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Posted on Jun 26, 2013 in Resources | 0 comments

Two Songs Guaranteed to Rock Your Church (In a Good Way!)

Sometimes it feels like great slow songs are a-dime-a-dozen (but maybe that’s just because I’m a sucker for moody music) while great upbeat songs are like searching for a needle-in-a-haystack. Every now and again I find a song with a great beat that would be sure to energize anyone, only to realize the lyrics could be far-surpassed in depth by most nursery rhymes. So I’m always on the lookout for rockin’ songs that carry the potential to energize my church on even the dreariest of Sunday mornings!

Here are two songs that, if you’re not already doing at your church, I suggest you give them a whirl. These particular songs felt like big risks at my church and I had doubts that they’d ever catch on. But, what do ya know, sometimes risks pay off!

#1: All My Fountains by Chris Tomlin/Passion

passion all my fountains

  • Background: I initially learned this one for a youth camp and taught it to my church “just for kicks” :) I would have NEVER guessed it would become one of their favorite songs. They love the message that God faithfully satisfies our deepest needs and they LOVE to clap like crazy. Who would’ve thought that a bunch of bluegrass/country-loving Ozarkians could muster enough rhythm to pull off this songs syncopated clap rhythms???
  • Making It Work: The name “Chris Tomlin” should warn all blue collar worship leaders that the key needs to come down! I brought it all the way down to A and but I play it capo-ed up so I can use the G-chord structure. The key of G allows me to more easily mimic the melodic instrumental parts (that happen during the fancy clapping) but the capo helps keep it high enough to sing.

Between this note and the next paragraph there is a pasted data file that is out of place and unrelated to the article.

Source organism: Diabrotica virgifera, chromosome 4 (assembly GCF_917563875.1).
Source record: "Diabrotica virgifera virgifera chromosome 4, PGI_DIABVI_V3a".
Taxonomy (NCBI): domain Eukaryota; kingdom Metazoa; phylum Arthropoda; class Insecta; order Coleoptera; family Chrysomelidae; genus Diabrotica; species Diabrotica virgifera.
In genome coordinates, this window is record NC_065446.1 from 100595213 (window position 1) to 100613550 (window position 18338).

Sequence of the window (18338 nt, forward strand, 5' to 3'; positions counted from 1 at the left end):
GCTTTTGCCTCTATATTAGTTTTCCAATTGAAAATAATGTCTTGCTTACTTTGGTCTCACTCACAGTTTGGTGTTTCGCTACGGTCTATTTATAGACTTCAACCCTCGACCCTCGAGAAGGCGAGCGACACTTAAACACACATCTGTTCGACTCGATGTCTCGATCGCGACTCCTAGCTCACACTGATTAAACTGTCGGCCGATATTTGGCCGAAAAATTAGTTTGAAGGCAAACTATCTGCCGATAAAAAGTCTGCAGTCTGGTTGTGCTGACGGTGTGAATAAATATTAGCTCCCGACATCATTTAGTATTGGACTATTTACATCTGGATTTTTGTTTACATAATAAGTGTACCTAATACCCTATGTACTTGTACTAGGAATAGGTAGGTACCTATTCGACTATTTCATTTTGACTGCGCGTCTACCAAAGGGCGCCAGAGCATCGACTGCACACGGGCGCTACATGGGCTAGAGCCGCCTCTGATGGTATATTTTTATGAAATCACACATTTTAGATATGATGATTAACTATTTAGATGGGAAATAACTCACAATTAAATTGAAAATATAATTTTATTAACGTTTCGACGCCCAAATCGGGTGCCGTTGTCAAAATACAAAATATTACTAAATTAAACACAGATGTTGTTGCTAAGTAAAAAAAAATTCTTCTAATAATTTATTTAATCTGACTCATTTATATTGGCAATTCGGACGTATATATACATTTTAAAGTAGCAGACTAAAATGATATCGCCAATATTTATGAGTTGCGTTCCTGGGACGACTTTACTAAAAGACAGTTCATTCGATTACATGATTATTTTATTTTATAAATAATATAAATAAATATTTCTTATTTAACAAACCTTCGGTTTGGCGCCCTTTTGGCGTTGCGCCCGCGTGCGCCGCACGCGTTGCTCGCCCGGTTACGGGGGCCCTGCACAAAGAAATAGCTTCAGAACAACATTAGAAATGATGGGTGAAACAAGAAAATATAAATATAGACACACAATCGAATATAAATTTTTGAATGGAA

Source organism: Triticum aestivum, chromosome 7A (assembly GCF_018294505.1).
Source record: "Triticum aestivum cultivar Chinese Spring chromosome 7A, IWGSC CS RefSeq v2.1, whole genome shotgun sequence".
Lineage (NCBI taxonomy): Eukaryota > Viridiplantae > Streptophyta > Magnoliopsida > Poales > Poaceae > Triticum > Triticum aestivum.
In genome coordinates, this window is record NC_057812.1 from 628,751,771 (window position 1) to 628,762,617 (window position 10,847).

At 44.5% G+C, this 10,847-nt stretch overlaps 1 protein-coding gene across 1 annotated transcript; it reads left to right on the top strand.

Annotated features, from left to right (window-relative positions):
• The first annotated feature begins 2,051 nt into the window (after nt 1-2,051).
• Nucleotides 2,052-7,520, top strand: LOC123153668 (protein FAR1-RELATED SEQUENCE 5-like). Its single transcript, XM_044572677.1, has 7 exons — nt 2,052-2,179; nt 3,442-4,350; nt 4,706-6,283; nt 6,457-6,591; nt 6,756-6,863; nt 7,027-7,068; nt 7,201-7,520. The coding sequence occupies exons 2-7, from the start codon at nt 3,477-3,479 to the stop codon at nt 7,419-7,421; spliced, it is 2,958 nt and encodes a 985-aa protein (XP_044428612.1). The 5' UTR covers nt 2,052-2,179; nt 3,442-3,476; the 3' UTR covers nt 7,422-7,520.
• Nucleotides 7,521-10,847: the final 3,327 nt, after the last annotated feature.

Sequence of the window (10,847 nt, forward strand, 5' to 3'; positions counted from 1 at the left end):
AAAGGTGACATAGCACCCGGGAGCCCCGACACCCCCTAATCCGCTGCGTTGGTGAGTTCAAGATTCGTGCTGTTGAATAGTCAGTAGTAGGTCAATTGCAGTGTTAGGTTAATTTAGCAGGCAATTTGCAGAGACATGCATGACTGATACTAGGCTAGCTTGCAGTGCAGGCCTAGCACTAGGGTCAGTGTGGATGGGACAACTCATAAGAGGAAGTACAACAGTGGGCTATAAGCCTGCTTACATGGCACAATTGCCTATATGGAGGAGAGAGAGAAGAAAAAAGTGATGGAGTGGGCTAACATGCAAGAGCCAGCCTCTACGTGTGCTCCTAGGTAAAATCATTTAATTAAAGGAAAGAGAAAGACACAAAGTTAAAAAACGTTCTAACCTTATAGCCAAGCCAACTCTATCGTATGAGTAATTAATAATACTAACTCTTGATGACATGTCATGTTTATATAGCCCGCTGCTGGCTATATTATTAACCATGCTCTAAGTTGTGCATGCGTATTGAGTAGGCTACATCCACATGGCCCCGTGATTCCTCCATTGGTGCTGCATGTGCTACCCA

• Hear It:

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#2: Furious by Jeremy Riddle

Furious-Cover

  • Background: Here’s another that I thought would be a risk. Singing “His love is deep…” in the chorus is really more like “Hisloveisdeep…” and I wasn’t sure if my vocalists, much less my church, could spit all that out in orderly fashion. But so far so good, we’re in the process of learning this one right now and it puts great energy in the room while proclaiming the message of God’s love in an incredibly fresh way.
  • Making It Work: Worship songwriters love the octave thing right now. And it sounds great. But there are few songs that contain melody lines that allow for octaves while keeping it accessible to the average joe in the seats. I would recommend G or A and just keep it all in the same octave. A couple more tips: 1) I found a trumpet player to provide the intro melody and she even plays it over the chorus later in the song; 2) I’m not a big “repeat the chorus 1,000 times” guy and this song doesn’t have a bridge so I tag the latter half of the first verse quietly to extend the song a bit.
  • Hear It:

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Do you have a favorite rocking worship song?

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